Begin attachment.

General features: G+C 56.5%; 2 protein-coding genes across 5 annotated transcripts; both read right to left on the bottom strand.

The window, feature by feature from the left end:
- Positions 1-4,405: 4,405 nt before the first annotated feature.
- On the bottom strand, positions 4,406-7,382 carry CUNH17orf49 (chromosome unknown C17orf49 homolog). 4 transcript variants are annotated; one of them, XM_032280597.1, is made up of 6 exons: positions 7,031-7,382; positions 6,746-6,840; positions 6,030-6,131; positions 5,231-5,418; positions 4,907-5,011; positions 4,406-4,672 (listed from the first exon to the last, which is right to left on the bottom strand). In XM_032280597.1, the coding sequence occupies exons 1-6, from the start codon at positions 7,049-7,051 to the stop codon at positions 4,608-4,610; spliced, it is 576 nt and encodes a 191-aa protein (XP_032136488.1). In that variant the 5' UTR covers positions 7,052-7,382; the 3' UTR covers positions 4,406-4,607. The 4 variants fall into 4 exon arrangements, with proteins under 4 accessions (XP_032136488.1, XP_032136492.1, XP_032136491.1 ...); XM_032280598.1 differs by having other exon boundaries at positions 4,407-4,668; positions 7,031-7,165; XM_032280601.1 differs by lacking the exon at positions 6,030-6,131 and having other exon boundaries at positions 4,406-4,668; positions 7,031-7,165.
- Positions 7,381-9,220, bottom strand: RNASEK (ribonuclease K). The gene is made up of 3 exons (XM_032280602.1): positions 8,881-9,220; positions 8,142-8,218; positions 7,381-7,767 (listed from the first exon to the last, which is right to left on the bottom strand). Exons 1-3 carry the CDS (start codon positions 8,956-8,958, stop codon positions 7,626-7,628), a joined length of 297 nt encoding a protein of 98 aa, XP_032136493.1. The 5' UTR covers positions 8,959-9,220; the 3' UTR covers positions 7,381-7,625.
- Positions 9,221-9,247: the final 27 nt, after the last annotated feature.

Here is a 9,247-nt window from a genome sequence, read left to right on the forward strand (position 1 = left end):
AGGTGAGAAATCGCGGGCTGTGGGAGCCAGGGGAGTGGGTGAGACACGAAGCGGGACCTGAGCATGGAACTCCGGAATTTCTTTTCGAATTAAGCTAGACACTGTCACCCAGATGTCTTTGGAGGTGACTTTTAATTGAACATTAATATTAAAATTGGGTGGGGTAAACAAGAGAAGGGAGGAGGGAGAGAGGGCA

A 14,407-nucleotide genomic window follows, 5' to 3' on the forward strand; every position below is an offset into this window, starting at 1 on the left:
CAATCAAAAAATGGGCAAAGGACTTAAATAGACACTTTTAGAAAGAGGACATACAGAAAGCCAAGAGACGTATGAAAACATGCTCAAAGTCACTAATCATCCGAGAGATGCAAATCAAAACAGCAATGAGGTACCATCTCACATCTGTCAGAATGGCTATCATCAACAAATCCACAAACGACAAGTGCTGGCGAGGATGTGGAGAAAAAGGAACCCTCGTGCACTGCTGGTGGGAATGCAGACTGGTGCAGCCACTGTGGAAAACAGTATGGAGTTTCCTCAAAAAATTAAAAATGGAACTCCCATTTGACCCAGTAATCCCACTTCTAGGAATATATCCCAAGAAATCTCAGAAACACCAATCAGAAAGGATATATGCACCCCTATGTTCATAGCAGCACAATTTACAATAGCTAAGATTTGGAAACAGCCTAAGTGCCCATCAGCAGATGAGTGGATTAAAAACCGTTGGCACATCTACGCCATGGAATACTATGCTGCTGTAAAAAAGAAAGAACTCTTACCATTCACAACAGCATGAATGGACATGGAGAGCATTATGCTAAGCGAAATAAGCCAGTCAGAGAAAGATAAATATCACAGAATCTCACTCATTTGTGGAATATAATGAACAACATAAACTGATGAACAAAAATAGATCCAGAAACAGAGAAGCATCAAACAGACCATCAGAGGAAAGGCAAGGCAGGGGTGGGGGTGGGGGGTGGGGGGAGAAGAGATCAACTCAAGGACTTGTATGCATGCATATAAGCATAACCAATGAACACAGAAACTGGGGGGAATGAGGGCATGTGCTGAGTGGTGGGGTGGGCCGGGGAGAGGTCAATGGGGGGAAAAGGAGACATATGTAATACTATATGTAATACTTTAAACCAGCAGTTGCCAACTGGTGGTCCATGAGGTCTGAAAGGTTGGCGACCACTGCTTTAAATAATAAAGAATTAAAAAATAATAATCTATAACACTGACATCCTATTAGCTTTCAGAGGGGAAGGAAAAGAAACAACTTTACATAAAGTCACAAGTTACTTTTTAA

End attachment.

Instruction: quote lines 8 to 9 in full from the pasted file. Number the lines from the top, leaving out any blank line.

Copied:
AGGTGAGAAATCGCGGGCTGTGGGAGCCAGGGGAGTGGGTGAGACACGAAGCGGGACCTGAGCATGGAACTCCGGAATTTCTTTTCGAATTAAGCTAGACACTGTCACCCAGATGTCTTTGGAGGTGACTTTTAATTGAACATTAATATTAAAATTGGGTGGGGTAAACAAGAGAAGGGAGGAGGGAGAGAGGGCA

A 14,407-nucleotide genomic window follows, 5' to 3' on the forward strand; every position below is an offset into this window, starting at 1 on the left: